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There appears to be a growing media backlash to the US federal attack on three online poker sites mid-April, with several major newspapers carrying articles critical of the Department of Justice over the weekend.
Two - an op-ed piece by former BetonSports lawyer Chris Flood in the Houston Chronicle, and a column by Michael Hiltzik in the LA Times - are especially notable, displaying a good knowledge of the history of legal developments in the industry.
Flood starts his piece off with the trenchant observation that US gambling laws "...make about as much sense as the government banning gin, but not vodka, during Prohibition."
He goes on to outline laws which permit betting online for horseracing, but attack it on internet poker, observing that instead of collecting billions in taxes, the Justice Department is spending millions of tax dollars in trying to destroy a potential tax generator, and argues that it is now time to fix a system that he describes as "absurd."
Noting that there are millions of Americans who want to use their own discretionary money to gamble online, Flood speculates that the Justice Department's "complicated and needy grab" is totally unnecessary, and will have to be justified in court beyond reasonable doubt.
"The government is spending millions of dollars on the chance of raking in $3 billion," writes Flood. "Who is gambling now? Why not instead collect a steady stream of tax dollars on online poker, like many other countries do every day?"
Flood argues that the UIGEA is probably unconstitutional, and presents the US with a situation where it must appease fellow members of the World Trade Organisation "...miffed at our illogical and short-sighted laws that violate the spirit" of the trade treaty.
He reminds readers that the technology exists to safeguard vulnerable players and guard against criminal exploitation, and that there is a strong element of skill in the game of poker that sets it apart from the many other forms of gambling that are allowed by the government on land and in internet law carve-outs.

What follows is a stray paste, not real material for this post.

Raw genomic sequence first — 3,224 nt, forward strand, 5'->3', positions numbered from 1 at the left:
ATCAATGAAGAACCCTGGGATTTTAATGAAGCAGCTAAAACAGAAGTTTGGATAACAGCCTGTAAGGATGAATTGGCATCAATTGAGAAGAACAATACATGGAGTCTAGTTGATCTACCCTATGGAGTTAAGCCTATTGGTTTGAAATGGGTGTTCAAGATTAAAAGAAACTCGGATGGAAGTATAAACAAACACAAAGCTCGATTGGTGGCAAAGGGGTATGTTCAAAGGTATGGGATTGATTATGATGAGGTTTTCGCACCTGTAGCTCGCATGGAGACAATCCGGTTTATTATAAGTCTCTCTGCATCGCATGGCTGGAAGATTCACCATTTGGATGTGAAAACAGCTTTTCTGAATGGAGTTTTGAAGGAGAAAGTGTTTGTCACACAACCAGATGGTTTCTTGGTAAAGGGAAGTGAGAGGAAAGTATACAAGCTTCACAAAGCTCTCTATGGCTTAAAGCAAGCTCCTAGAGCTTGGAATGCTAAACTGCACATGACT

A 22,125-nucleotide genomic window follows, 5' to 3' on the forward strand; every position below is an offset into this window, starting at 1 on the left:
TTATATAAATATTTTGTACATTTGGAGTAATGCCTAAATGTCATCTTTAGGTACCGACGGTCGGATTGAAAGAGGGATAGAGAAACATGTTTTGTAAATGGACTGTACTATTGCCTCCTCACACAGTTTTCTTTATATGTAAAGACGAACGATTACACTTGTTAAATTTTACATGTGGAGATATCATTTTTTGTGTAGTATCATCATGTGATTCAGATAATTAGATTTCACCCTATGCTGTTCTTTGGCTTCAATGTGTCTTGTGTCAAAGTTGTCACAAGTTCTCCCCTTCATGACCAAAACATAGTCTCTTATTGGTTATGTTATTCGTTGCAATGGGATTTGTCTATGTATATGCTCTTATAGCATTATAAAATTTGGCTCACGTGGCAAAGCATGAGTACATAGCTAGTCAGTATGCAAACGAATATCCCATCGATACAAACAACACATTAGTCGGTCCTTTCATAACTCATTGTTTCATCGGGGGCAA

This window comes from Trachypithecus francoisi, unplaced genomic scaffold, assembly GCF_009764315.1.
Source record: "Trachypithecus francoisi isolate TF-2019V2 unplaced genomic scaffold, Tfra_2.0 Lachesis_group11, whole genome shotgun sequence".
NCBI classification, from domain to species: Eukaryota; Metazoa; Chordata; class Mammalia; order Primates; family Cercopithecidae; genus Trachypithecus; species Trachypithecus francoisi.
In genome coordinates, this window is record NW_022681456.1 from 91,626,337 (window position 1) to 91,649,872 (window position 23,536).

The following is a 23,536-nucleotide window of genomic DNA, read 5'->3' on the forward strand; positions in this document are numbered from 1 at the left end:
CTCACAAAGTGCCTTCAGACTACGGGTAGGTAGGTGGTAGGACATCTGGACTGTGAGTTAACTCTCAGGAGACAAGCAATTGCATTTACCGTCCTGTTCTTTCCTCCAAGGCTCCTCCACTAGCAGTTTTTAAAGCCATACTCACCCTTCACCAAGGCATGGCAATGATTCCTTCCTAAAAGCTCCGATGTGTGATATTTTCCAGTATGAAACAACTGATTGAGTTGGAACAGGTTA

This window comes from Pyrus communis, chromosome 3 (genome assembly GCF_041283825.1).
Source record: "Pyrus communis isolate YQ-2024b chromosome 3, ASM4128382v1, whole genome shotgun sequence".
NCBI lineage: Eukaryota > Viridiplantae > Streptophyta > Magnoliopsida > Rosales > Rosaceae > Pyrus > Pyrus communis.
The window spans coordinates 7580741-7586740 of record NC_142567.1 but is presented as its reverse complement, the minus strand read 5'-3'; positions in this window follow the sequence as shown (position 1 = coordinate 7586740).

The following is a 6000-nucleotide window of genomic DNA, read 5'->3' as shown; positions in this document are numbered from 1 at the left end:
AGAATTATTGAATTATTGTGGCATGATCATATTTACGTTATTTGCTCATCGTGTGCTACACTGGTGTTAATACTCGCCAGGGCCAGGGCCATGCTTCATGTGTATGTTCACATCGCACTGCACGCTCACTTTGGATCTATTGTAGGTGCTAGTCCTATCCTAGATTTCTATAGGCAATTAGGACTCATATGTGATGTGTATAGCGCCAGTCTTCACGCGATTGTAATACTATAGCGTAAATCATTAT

"We need not make this a no-limit game," Flood asserts. "We don't need more charges of bank fraud and money laundering against poker companies. Instead, we need to end this madness with a solid challenge to the constitutionality of the Unlawful Internet Gambling Enforcement Act, which is aimed at preventing financial services firms from processing funds for online gambling.
“It's worth noting that Congress hasn't targeted the online poker players in this country, where lawmakers know full well its popularity."
Flood concludes with the observation: "The current poker prosecution echoes "the Noble Experiment" of Prohibition. It is an attempt to enforce a morality that average citizens don't find immoral. Just as the 18th Amendment to the U.S. Constitution begat the 21st Amendment to repeal it, if Congress won't legalize online poker, we should go all in and let the U.S. Supreme Court take a good look at this cockeyed prosecutorial tool."
Michael Hiltzik's column in the Los Angeles Times opines that: "Online poker won't go away any time soon, and placing artificial obstacles in its way is bad for players and worse for government, which wastes scarce resources in pointless regulatory pursuits."
He goes on to suggest that whenever the government is involved in legal actions, the situation is likely to be "confused, hypocritical and costly," pointing to the circumstances surrounding the Black Friday indictments as an example.